Speed Traps & Driving Tips for Wisconsin
Anywhere on state highways, Milwaukee, WI, USA
Speed Traps & Driving Tips for Wisconsin Milwaukee Reviews
Speed Traps, Laws, and Safety Tips for Wisconsin Roads Sep 03, 2009
If you are renting a car in Wisconsin, driving through the state, or any city within our boundaries is your driving destination, here are a few things you should know about our roadways:
1) Hidden police are allowed here. Don't assume that you are clear if you can't see them as they frequently and usually hide; mall parking lots, on bridge overpasses, behind bridge supports, in driveways, and any public parking lot.
2) Speed traps are common, especially at the end of the month.
*Rosendale - On hwy 26 - between Hwy 41 and 151 (route from Green Bay to Madison). Do not exceed 25 mph even by 2mph or you WILL be stopped. This location rates as one of the highest speed traps in the USA.
*Hwy 41 North - Between Green Bay and Appleton. It is typical to see 4-8 cars stopped at once in a 1 mile stretch along this route.
*Hwy 43 between Sheboygan and the Milwaukee approach.
*Hwy 43 between Racine and Kenosha.
3) The use of photo cameras at stoplights is becoming common, but they cannot issue tickets from these cameras and what they see.
4) The use of aircraft to clock speeders is sometimes used in summer.
5) Seatbelts are required and now a law passed that allows them to pull drivers over for no other reason than a lack of seatbelt or perceived lack of seatbelt.
6) Drivers license and proof of insurance and/or financial responsibility are required in the vehicle.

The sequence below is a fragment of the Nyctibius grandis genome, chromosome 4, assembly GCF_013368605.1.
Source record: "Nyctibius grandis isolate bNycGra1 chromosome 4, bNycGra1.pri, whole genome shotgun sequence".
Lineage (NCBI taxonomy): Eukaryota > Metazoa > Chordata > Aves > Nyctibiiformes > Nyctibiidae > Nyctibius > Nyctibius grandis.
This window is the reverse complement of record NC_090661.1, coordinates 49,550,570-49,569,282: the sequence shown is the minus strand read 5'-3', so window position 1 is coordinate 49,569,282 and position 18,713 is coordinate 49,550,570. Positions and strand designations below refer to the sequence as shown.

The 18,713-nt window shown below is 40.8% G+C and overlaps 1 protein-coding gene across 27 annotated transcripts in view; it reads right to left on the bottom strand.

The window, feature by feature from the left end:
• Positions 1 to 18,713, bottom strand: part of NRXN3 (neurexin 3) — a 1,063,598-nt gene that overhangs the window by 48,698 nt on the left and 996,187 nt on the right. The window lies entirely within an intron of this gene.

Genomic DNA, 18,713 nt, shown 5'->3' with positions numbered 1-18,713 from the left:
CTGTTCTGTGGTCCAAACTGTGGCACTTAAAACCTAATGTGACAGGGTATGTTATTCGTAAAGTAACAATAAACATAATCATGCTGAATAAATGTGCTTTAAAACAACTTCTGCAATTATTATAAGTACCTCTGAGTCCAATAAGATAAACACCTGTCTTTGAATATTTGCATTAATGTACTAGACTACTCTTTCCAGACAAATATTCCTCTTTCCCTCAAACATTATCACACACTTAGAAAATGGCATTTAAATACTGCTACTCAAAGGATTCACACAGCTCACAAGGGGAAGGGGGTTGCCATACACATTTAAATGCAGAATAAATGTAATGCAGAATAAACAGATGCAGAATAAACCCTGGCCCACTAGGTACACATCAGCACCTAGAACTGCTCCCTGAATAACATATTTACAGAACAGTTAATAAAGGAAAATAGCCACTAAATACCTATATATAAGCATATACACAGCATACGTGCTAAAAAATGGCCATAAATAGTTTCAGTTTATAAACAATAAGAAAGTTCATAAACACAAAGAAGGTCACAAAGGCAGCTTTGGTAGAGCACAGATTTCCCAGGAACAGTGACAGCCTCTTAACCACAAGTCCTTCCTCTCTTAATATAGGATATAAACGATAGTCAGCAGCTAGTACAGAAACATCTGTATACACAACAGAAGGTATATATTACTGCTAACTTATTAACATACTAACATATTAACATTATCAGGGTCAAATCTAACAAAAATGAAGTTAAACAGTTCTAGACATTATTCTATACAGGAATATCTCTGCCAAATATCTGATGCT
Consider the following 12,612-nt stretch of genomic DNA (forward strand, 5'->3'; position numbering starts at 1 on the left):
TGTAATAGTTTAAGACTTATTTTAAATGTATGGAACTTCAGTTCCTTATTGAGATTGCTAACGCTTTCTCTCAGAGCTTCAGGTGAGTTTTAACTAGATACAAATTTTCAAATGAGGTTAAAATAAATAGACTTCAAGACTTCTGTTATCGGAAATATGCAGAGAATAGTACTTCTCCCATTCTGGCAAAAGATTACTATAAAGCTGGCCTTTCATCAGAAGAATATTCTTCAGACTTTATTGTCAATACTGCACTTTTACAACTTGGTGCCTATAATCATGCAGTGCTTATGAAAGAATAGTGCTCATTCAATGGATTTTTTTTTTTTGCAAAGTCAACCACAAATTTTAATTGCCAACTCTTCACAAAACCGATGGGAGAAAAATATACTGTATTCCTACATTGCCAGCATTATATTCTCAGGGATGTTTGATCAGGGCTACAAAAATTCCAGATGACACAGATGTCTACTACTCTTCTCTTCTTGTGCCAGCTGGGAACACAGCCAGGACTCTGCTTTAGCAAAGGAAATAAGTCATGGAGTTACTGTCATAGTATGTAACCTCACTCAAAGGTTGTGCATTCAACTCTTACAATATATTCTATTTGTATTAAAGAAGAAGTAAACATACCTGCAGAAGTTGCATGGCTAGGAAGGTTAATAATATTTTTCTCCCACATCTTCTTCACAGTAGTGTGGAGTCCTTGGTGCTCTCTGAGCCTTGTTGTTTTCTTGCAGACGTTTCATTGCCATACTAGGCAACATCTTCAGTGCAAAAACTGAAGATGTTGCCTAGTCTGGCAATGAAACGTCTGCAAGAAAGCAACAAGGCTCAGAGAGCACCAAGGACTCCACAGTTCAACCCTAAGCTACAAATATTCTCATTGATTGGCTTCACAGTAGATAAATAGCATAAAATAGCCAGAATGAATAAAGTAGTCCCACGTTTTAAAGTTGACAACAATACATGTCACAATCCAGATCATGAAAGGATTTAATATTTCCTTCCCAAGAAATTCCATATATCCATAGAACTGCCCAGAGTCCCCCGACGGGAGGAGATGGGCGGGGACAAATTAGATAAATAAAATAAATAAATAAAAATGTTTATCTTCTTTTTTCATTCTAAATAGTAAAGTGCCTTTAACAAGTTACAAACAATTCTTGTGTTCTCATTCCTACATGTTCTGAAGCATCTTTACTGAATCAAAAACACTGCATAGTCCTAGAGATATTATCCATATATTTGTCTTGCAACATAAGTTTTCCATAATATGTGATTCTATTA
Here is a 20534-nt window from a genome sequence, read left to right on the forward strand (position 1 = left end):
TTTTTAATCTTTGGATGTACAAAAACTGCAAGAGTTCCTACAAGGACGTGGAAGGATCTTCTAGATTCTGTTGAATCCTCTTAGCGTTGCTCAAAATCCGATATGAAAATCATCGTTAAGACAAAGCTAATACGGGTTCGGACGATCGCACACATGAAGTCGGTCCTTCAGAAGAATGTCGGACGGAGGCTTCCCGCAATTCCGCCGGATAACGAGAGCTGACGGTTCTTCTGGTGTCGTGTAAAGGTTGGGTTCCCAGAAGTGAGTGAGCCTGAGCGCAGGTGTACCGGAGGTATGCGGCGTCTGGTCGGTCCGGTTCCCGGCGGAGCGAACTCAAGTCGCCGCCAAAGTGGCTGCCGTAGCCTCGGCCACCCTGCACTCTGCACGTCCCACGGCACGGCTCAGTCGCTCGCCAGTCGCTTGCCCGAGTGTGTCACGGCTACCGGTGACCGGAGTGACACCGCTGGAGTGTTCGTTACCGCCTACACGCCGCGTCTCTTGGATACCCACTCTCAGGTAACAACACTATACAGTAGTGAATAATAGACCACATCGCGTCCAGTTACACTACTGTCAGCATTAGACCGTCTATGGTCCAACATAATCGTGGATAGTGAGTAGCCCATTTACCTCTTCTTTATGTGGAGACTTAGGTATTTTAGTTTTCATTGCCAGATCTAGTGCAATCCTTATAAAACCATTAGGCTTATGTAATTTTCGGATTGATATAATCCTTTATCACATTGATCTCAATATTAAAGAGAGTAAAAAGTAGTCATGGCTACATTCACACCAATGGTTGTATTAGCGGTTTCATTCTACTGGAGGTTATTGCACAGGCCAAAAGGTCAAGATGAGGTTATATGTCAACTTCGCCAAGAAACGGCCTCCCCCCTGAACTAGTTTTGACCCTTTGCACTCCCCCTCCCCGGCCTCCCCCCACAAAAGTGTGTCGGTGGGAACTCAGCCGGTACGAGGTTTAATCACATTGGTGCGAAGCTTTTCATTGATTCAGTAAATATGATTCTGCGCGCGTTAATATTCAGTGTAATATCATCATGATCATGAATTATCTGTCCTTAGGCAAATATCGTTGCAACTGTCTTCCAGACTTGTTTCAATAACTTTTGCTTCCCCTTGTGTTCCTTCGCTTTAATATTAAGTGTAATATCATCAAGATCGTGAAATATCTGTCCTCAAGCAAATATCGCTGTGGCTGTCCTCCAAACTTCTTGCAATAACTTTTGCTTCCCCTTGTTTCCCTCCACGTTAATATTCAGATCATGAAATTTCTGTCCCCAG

7) Hwy drivers must pull into the left lane and slow down when an officer is stopped on the right shoulder. Heavy fines imposed if you do not move over.
8) Sobriety check points are not legal in the state but you may be pulled over if they "believe" you are not wearing a seatbelt and test you for intoxication.
9) Though no minimum speed is posted anywhere, you may be pulled over and ticketed for going too slow.
10) At no time does our state exceed speed limits of 65 mph.
11) In winter you may be stopped and ticketed for driving too fast for conditions even while going under the speed limit. This is always subjective on the part of the ticket-writing officer. This is most likely to occur in the event of an accident or if you live out of state.
12) Finally, because of the faultering economy in the state, a recent news article this week states that Hwy Patrol was ordered to cut 20% of miles off patrolling routes. Their response; we will no longer stop and help non-emergency motorists and will concentrate efforts on catching speeders.
13) The state usually gives police extra grants to fund holiday increased patrols. Don't speed more than 5 over during long weekends here.
**For example, on Labor Day Monday I took at Drive to Port Washington, which is about 85 miles from Green Bay. I took this road the whole way. I count 47 police vehicles patrolling this stretch alone and that does NOT count the ones within each of the cities, only counting the ones on the highway!
14) Unmarked police cars are the most common for catching speeders on highways, as are the police on top of overpasses.
15) New laws in 2010: Drivers can now make u-turns unless posted.
16) Drivers may now pass a car on the right when vehicle in front is turning left as long as all wheels remain on the roadway, not on the shoulder.
17) Texting is 1/2 way through the process to become against the law. $400 fine for the first offense, $800 for the 2nd.
18) DUI is now a felony if a minor is in the car.
****** I have a couple more speed traps in the state to warn you about...... courtesy of another WI TB:
--Speed trap between Bonduel and Black Creek along hwy 22 before arriving in Appleton.
Let's also add the weigh station on hwy 141/41 between the cities of Coleman and Green Bay. The State Patrol likes to hang out there with quick and easy access to the traffic heading in either direction.
Moral of the story....... drive within the legal limits, drive responsibly, and don't let distractions cost you precious vacation dollars.
Part of the Exploring The Waterfront of Wisconsin travel blog
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